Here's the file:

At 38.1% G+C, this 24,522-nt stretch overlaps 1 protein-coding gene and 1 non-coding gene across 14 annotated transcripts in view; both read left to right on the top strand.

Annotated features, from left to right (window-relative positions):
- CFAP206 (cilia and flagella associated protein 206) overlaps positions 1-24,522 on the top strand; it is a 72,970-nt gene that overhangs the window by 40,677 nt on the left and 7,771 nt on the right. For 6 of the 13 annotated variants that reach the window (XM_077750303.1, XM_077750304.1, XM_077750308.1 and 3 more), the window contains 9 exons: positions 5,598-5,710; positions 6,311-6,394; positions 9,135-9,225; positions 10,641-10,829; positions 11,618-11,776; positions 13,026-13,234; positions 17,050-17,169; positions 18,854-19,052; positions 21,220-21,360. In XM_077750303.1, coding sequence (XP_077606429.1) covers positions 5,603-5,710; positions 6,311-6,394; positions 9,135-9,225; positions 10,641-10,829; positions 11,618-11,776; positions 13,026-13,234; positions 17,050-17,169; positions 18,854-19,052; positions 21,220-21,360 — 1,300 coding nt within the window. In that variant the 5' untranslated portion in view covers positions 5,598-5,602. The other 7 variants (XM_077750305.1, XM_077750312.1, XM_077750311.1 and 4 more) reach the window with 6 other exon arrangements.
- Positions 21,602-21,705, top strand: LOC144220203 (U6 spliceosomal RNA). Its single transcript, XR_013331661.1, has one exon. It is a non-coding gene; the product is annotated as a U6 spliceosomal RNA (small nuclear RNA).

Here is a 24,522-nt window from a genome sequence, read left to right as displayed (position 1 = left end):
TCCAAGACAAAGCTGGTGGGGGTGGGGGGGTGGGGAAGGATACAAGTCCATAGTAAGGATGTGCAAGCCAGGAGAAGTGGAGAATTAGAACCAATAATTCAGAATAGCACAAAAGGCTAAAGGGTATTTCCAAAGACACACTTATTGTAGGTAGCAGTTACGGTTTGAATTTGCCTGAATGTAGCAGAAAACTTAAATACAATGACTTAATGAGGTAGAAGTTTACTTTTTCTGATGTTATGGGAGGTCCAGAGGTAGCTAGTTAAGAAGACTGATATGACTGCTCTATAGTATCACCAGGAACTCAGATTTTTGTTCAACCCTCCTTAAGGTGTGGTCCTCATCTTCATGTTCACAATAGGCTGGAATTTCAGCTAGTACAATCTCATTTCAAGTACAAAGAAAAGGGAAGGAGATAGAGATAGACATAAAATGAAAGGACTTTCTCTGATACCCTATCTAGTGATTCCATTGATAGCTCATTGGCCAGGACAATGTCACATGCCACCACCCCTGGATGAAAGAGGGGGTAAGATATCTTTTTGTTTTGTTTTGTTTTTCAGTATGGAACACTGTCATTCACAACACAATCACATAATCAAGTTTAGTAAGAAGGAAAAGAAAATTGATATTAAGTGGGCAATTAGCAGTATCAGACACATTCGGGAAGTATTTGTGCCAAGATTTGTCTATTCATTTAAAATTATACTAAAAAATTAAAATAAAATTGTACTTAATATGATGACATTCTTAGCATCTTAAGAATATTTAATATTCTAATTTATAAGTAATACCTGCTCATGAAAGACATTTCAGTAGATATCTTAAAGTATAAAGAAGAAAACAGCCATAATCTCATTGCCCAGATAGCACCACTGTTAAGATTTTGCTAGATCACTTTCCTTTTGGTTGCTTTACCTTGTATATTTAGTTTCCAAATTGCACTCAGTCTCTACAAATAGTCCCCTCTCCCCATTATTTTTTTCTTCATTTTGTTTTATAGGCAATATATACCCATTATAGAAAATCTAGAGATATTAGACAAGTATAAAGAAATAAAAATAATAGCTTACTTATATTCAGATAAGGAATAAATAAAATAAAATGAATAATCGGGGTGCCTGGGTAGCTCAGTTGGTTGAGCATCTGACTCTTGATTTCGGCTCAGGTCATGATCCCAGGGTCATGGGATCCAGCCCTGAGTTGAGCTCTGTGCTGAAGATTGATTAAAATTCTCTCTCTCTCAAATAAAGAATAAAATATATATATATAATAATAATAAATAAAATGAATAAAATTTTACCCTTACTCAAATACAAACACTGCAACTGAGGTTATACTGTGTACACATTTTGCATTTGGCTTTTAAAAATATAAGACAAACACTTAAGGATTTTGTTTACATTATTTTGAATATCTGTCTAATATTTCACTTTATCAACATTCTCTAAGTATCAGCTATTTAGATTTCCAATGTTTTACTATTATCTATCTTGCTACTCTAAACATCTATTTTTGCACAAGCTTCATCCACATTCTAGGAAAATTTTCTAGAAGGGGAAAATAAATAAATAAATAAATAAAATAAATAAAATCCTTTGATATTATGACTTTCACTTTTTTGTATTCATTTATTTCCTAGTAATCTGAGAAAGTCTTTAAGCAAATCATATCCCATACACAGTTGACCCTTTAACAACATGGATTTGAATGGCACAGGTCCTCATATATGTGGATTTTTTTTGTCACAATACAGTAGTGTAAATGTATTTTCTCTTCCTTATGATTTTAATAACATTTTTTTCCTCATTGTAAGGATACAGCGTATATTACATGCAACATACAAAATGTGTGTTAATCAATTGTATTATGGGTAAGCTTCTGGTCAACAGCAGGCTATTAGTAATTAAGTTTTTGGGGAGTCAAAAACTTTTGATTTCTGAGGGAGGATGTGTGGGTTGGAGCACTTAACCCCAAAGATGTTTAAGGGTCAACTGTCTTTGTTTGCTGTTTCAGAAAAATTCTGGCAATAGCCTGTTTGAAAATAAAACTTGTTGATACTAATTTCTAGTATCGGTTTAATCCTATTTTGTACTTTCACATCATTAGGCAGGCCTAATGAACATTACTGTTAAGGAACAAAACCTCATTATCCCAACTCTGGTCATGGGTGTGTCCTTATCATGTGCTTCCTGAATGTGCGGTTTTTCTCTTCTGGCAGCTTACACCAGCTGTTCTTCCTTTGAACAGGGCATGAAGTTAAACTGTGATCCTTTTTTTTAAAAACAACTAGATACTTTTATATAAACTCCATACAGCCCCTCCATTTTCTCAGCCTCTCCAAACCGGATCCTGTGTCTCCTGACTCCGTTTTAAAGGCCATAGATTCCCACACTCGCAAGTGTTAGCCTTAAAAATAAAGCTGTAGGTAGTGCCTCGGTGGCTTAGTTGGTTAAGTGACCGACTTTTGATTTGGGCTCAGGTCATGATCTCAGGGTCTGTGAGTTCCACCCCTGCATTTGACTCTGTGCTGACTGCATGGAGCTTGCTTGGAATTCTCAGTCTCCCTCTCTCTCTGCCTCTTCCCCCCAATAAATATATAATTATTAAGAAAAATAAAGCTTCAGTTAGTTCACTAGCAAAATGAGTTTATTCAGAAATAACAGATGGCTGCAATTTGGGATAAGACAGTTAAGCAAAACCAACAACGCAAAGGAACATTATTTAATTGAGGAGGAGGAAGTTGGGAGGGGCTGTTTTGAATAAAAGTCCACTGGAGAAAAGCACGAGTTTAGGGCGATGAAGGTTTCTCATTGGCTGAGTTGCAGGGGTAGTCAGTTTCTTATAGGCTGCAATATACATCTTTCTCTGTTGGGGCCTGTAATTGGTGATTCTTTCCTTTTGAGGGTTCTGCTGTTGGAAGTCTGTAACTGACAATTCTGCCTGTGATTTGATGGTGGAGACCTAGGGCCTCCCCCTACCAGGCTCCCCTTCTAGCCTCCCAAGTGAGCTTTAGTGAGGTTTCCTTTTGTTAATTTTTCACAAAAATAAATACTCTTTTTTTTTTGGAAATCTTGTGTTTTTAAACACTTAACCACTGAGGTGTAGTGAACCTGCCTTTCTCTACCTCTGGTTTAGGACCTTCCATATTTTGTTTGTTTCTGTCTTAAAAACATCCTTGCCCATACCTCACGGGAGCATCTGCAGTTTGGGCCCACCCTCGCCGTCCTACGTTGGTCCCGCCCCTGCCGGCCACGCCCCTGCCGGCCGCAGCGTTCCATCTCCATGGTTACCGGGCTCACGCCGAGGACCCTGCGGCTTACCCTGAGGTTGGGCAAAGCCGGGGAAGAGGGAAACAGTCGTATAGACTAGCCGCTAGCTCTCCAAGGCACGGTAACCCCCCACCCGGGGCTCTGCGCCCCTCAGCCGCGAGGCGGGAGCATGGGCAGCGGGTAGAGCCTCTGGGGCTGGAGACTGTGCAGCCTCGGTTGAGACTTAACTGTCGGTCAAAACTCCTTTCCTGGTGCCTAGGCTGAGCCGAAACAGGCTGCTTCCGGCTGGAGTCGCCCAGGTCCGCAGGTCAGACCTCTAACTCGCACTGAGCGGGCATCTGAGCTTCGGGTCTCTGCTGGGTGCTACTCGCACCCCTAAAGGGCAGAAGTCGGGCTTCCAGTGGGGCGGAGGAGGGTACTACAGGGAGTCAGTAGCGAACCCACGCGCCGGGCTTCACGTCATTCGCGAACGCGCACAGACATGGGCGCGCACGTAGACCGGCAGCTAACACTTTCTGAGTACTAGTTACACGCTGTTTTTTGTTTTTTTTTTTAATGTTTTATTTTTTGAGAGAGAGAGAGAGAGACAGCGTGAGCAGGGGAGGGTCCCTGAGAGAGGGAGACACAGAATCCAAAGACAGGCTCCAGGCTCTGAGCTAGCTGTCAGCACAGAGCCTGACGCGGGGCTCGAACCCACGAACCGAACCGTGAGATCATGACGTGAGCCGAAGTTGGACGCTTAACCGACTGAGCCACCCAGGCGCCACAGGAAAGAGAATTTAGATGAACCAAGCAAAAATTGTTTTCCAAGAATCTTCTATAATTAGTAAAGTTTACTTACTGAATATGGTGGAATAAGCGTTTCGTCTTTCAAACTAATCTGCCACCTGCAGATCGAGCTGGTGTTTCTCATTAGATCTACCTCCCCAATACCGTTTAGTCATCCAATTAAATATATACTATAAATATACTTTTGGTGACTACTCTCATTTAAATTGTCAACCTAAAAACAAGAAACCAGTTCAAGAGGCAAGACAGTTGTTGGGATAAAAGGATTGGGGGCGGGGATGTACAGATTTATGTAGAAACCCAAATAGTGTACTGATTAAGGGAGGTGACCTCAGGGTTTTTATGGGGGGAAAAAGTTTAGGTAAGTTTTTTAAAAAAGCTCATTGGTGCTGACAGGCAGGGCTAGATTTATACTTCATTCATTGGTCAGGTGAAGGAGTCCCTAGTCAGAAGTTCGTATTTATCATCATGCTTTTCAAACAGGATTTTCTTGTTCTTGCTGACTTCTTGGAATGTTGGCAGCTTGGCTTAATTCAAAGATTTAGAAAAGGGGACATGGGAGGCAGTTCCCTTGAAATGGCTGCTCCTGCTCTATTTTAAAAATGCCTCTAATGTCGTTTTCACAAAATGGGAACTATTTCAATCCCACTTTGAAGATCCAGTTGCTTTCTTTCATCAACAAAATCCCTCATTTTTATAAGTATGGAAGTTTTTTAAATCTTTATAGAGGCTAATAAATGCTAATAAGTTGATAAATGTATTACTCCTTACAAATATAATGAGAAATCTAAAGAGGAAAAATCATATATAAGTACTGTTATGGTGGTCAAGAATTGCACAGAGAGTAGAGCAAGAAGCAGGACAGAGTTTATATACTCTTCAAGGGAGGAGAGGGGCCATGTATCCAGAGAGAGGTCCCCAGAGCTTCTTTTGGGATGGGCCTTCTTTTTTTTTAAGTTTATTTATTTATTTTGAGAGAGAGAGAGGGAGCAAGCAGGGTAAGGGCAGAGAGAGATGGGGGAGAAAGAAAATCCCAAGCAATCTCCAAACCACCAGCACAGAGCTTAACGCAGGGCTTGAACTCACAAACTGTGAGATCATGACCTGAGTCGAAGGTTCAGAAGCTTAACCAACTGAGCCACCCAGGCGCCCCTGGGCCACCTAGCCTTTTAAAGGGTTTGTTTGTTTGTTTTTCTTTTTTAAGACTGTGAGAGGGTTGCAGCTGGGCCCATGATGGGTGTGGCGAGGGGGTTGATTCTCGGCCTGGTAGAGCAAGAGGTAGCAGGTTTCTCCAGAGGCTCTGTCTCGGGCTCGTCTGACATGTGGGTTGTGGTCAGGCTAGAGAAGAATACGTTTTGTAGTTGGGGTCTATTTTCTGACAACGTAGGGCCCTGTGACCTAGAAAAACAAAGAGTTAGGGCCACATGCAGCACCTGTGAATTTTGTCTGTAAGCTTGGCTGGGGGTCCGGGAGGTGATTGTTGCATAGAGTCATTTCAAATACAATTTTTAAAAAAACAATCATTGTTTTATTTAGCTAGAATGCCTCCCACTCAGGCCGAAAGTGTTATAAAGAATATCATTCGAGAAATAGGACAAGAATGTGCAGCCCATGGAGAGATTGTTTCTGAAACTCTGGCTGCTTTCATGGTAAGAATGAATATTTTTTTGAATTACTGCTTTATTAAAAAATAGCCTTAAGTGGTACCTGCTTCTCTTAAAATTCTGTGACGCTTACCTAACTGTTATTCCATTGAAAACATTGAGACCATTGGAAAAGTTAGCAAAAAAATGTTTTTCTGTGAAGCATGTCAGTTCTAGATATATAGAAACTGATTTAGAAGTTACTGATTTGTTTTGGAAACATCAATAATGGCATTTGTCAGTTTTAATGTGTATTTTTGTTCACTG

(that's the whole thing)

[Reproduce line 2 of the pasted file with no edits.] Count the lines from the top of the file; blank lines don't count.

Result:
Annotated features, from left to right (window-relative positions):